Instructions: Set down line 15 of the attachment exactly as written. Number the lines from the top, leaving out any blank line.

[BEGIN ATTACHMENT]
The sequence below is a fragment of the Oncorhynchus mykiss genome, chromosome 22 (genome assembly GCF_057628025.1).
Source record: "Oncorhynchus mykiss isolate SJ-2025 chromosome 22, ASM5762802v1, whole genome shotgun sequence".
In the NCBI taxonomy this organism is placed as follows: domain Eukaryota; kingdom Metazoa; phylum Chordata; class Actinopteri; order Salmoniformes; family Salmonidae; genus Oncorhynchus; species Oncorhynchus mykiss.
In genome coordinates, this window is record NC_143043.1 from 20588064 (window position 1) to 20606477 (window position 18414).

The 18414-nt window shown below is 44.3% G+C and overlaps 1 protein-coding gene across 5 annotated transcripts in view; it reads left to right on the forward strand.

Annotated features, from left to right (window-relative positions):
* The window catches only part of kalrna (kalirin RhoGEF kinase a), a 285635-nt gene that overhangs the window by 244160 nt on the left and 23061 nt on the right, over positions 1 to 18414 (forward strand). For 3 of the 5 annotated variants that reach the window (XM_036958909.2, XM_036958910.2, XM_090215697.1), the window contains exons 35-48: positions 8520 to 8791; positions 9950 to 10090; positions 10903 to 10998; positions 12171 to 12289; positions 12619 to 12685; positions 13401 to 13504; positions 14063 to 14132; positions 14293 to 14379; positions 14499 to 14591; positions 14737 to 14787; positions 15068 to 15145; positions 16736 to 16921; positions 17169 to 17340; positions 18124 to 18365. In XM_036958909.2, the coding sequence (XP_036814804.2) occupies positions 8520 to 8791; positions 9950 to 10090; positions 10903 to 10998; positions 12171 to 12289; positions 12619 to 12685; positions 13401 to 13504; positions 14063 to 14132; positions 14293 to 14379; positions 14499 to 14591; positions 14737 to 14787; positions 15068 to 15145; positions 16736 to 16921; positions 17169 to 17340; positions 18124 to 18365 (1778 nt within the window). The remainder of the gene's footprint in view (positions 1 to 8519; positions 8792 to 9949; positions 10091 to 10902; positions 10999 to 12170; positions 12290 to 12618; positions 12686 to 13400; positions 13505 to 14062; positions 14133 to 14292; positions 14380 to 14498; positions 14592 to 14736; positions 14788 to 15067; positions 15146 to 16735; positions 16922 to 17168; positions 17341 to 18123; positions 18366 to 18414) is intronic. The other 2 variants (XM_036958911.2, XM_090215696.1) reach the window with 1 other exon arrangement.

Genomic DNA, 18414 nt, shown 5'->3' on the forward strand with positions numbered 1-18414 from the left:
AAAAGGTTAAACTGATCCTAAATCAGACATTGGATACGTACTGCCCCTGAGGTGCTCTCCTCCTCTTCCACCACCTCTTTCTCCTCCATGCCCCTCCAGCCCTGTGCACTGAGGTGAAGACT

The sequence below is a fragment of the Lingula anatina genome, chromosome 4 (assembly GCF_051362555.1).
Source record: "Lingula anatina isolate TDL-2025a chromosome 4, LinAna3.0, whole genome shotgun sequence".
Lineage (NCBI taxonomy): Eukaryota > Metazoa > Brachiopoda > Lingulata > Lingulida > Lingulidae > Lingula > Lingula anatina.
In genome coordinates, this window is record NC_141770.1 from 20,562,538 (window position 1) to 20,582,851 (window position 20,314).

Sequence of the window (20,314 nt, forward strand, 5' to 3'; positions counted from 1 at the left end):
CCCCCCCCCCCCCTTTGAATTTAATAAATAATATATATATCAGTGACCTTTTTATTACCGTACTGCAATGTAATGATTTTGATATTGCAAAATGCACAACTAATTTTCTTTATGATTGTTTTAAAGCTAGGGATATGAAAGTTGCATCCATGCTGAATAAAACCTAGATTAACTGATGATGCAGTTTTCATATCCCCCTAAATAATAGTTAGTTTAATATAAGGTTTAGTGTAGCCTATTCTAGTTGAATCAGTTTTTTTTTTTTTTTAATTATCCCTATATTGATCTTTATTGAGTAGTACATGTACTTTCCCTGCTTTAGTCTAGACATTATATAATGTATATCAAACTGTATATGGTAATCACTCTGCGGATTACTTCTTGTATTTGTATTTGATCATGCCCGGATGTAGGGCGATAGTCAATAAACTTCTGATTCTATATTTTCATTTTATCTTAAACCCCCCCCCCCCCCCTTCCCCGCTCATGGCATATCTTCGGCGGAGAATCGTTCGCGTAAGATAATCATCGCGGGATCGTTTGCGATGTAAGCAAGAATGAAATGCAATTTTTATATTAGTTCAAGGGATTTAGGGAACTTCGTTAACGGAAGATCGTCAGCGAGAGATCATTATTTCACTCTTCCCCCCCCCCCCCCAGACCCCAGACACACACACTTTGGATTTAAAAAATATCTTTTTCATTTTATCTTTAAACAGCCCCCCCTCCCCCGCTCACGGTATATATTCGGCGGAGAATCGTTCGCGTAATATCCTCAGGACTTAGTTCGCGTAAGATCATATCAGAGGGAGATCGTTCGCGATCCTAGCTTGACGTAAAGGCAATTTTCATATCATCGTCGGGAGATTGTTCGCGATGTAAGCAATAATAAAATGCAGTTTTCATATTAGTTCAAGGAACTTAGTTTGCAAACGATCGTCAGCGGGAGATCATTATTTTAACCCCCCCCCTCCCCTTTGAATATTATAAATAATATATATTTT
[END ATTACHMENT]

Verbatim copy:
CCCCCCCCCCCCCTTTGAATTTAATAAATAATATATATATCAGTGACCTTTTTATTACCGTACTGCAATGTAATGATTTTGATATTGCAAAATGCACAACTAATTTTCTTTATGATTGTTTTAAAGCTAGGGATATGAAAGTTGCATCCATGCTGAATAAAACCTAGATTAACTGATGATGCAGTTTTCATATCCCCCTAAATAATAGTTAGTTTAATATAAGGTTTAGTGTAGCCTATTCTAGTTGAATCAGTTTTTTTTTTTTTTTAATTATCCCTATATTGATCTTTATTGAGTAGTACATGTACTTTCCCTGCTTTAGTCTAGACATTATATAATGTATATCAAACTGTATATGGTAATCACTCTGCGGATTACTTCTTGTATTTGTATTTGATCATGCCCGGATGTAGGGCGATAGTCAATAAACTTCTGATTCTATATTTTCATTTTATCTTAAACCCCCCCCCCCCCCCTTCCCCGCTCATGGCATATCTTCGGCGGAGAATCGTTCGCGTAAGATAATCATCGCGGGATCGTTTGCGATGTAAGCAAGAATGAAATGCAATTTTTATATTAGTTCAAGGGATTTAGGGAACTTCGTTAACGGAAGATCGTCAGCGAGAGATCATTATTTCACTCTTCCCCCCCCCCCCCCAGACCCCAGACACACACACTTTGGATTTAAAAAATATCTTTTTCATTTTATCTTTAAACAGCCCCCCCTCCCCCGCTCACGGTATATATTCGGCGGAGAATCGTTCGCGTAATATCCTCAGGACTTAGTTCGCGTAAGATCATATCAGAGGGAGATCGTTCGCGATCCTAGCTTGACGTAAAGGCAATTTTCATATCATCGTCGGGAGATTGTTCGCGATGTAAGCAATAATAAAATGCAGTTTTCATATTAGTTCAAGGAACTTAGTTTGCAAACGATCGTCAGCGGGAGATCATTATTTTAACCCCCCCCCTCCCCTTTGAATATTATAAATAATATATATTTT